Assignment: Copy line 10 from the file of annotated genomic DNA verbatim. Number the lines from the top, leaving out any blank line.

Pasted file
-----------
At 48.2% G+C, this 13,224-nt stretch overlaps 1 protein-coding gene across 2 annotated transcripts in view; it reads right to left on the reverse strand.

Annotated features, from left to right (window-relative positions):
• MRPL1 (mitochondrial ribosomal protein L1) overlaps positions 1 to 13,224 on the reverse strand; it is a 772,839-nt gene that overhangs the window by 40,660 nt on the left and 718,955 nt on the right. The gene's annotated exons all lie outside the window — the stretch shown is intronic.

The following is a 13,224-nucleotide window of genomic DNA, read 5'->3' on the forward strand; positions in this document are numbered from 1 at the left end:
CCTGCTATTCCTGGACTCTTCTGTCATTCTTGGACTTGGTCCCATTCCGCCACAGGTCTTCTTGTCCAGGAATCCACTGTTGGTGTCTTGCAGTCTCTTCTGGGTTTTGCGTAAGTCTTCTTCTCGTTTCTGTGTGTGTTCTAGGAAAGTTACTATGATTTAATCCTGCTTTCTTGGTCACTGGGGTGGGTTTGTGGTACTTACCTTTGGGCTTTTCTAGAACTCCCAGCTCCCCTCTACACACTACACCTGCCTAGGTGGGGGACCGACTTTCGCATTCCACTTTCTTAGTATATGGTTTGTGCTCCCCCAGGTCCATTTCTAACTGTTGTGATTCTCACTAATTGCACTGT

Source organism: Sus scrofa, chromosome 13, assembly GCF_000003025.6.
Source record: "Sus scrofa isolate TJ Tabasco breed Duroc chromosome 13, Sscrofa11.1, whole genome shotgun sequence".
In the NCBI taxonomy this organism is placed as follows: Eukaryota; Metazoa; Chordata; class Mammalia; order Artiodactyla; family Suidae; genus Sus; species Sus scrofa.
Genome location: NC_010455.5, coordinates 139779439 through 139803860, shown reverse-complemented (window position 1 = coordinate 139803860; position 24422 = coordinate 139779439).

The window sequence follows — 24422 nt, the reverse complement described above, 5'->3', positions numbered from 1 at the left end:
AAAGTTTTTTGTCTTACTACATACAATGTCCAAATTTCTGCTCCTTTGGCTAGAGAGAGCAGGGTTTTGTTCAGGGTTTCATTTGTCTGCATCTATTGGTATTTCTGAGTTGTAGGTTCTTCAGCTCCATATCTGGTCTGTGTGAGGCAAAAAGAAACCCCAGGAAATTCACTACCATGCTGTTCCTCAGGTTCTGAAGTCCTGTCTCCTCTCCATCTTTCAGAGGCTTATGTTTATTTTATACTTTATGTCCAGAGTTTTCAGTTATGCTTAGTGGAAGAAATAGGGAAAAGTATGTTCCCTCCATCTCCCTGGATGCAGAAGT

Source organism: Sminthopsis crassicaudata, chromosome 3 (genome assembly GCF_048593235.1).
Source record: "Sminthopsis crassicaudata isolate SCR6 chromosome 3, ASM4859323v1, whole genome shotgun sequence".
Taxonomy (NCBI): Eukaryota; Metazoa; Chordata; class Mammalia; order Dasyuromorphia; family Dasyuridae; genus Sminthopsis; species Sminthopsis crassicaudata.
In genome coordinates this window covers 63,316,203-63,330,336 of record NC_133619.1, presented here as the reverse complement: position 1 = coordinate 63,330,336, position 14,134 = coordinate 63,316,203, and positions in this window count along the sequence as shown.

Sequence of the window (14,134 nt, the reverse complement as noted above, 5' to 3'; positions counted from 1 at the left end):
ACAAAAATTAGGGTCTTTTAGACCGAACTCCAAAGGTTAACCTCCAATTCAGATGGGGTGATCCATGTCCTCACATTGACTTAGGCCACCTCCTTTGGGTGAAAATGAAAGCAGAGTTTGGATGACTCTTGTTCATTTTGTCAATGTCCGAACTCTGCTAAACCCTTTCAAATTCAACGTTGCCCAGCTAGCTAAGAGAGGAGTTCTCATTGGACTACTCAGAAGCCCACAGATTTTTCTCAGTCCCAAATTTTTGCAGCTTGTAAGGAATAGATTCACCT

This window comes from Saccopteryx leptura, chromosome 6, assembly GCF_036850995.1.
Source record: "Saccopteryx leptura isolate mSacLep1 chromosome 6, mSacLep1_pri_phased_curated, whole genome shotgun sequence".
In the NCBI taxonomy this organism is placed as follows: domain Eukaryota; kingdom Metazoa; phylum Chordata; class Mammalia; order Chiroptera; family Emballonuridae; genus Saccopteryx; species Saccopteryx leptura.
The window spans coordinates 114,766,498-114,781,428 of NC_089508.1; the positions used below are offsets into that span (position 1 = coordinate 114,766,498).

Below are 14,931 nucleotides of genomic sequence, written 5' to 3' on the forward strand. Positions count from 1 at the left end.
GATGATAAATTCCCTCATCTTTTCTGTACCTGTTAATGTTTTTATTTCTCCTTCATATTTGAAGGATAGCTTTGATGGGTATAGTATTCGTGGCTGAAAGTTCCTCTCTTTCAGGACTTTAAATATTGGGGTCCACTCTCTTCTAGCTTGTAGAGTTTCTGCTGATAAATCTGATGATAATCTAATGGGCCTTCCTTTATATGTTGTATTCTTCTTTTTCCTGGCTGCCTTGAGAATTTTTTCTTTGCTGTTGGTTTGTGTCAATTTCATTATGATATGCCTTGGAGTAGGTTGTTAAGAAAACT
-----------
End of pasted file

The window sequence follows — 24422 nt, the reverse complement described above, 5'->3', positions numbered from 1 at the left end: